This blog is intended to go along with Population: An Introduction to Concepts and Issues, by John R. Weeks, published by Cengage Learning. The latest edition is the 12th (it came out in 2015), but this blog is meant to complement any edition of the book by showing the way in which demographic issues are regularly in the news.

If you are a user of my textbook and would like to suggest a blog post idea, please email me at: john.weeks@sdsu.edu

Sunday, December 22, 2013

World's Newest Nation in Mortal Danger

South Sudan became its own country only 2 and a half years ago, gaining independence from Sudan. But inter-ethnic rivalry has been a major issue even predating independence and this week the situation seems to have gotten out of control. This is a country with a very high birth rate--an estimated 5 children per woman, and a below average life expectancy. Nearly 4 in 10 South Sudanese are under the age of 15, and so the demographics would not be favorable even under the best of circumstances. But it seems that the worst of circumstances are at hand. The BBC News reports that:
Humanitarian Co-ordinator Toby Lanzer told the BBC about summary executions in Bor, in the restive state of Jonglei that has fallen to rebels.
He said that as well as people seeking refuge at the UN base there were many more hiding out in the bush.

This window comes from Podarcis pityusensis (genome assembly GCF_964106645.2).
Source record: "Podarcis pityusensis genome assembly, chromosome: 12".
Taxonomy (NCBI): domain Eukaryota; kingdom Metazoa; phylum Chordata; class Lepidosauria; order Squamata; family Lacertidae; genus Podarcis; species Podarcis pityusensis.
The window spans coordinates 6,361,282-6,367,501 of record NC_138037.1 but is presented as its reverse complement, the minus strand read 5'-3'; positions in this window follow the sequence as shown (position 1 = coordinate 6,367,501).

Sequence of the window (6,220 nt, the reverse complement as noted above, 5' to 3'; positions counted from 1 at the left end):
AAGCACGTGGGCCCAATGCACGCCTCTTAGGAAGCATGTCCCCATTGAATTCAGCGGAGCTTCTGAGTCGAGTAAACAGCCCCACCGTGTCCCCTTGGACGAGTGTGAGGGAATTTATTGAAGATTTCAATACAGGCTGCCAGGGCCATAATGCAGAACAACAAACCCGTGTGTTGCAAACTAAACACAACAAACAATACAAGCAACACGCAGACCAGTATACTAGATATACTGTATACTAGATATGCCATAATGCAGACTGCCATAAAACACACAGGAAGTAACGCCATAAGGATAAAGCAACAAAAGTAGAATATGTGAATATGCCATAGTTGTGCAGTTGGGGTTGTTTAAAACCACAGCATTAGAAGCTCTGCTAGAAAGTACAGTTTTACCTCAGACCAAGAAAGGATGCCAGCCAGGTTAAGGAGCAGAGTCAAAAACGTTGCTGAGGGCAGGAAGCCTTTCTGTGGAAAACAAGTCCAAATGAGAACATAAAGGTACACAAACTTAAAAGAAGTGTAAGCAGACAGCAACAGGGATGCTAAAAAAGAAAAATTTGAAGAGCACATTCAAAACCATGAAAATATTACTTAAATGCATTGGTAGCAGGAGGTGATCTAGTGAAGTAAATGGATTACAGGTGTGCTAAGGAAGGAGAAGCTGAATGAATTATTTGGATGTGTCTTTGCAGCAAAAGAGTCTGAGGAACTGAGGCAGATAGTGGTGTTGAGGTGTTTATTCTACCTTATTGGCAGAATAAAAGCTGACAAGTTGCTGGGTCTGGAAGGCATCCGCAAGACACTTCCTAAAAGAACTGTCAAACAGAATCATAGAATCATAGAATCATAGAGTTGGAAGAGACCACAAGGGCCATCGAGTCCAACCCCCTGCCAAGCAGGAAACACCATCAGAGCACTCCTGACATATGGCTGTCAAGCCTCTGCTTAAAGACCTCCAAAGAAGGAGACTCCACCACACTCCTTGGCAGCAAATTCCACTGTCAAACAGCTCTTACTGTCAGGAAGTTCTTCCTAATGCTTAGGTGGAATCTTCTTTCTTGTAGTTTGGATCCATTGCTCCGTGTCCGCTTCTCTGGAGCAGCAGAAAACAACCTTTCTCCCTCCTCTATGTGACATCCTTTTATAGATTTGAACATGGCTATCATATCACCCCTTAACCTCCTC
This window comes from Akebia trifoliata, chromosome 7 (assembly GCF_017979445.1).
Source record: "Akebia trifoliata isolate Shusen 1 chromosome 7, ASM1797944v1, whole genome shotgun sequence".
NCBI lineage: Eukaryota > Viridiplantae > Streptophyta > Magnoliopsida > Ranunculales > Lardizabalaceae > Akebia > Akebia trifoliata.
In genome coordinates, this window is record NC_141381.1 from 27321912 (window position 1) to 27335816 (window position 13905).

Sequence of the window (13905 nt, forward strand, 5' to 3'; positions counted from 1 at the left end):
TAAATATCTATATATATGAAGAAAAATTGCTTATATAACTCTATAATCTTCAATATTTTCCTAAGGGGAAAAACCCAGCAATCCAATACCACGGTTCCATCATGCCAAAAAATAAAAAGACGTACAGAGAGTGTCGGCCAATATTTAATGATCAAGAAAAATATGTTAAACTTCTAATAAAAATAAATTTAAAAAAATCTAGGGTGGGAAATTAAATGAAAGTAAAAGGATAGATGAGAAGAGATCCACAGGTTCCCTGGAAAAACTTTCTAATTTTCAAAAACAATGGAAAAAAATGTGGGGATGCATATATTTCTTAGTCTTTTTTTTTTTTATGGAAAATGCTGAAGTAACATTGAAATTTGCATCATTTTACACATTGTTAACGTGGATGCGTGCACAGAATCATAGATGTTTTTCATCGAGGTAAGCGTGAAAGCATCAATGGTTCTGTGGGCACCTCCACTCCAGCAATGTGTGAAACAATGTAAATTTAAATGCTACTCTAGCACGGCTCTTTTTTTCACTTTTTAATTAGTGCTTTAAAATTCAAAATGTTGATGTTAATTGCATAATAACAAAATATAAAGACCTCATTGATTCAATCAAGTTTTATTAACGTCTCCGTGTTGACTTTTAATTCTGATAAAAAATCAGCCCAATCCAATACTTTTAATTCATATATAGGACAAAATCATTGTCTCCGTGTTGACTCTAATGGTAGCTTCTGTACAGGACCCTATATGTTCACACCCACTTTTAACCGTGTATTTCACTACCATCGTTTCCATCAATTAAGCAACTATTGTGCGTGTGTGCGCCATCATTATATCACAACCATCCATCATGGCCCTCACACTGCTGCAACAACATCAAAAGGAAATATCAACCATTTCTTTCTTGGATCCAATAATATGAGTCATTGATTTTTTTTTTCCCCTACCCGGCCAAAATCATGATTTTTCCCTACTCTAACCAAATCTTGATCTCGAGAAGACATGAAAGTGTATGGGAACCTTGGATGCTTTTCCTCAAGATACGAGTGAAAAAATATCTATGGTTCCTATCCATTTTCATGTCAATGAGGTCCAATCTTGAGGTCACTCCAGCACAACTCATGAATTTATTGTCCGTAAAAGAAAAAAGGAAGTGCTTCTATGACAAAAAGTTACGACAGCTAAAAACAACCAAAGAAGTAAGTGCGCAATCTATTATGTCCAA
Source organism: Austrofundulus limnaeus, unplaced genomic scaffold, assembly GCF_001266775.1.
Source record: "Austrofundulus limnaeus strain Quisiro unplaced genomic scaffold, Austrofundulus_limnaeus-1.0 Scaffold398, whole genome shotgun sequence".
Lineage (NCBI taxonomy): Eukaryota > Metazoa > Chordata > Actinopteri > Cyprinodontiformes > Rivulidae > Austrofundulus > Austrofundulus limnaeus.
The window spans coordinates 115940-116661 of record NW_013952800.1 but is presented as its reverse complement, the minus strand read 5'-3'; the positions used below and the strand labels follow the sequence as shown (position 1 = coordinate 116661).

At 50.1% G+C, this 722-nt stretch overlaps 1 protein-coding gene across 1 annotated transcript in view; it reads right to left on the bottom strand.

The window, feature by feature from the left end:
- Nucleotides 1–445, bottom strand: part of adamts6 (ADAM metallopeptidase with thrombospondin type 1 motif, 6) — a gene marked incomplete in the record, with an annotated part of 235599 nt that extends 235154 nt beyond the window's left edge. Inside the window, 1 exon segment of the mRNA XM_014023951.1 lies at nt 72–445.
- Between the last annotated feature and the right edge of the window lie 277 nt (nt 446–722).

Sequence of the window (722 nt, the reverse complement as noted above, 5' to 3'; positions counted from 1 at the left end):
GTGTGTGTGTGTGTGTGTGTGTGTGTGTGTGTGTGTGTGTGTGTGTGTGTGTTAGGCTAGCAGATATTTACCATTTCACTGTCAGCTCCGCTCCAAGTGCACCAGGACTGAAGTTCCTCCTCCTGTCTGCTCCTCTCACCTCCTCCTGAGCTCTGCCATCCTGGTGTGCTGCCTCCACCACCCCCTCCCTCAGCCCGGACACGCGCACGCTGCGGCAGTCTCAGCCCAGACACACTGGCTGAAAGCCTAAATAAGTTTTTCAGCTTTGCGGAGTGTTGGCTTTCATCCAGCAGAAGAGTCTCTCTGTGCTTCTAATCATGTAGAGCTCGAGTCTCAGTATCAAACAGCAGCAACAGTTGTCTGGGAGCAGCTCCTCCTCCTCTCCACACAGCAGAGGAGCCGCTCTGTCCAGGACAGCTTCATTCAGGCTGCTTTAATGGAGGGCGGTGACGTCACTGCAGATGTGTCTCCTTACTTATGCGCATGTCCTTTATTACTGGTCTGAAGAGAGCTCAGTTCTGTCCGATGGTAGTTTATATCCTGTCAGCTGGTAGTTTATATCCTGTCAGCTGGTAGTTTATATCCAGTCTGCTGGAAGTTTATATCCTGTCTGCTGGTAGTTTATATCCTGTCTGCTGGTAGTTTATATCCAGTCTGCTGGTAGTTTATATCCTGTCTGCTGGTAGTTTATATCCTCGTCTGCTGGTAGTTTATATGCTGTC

Clashes broke out between troops loyal to President Salva Kiir and others backing his former deputy a week ago.
Meanwhile the US said it had evacuated its citizens from Bor.
They also describe the demographic situation that contributes to the inter-ethnic violence:
Sudan's arid north is mainly home to Arabic-speaking Muslims. But in South Sudan there is no dominant culture. The Dinkas and the Nuers are the largest of more than 200 ethnic groups, each with its own languages and traditional beliefs, alongside Christianity and Islam.
The Dinka and Nuer are among the more well-studied groups in the anthropological literature, emphasizing their long histories and suggesting, unfortunately, that the situation is unlikely to settle down anytime soon, especially since there are potentially profitable natural resources at play in the region.

No comments:

Post a Comment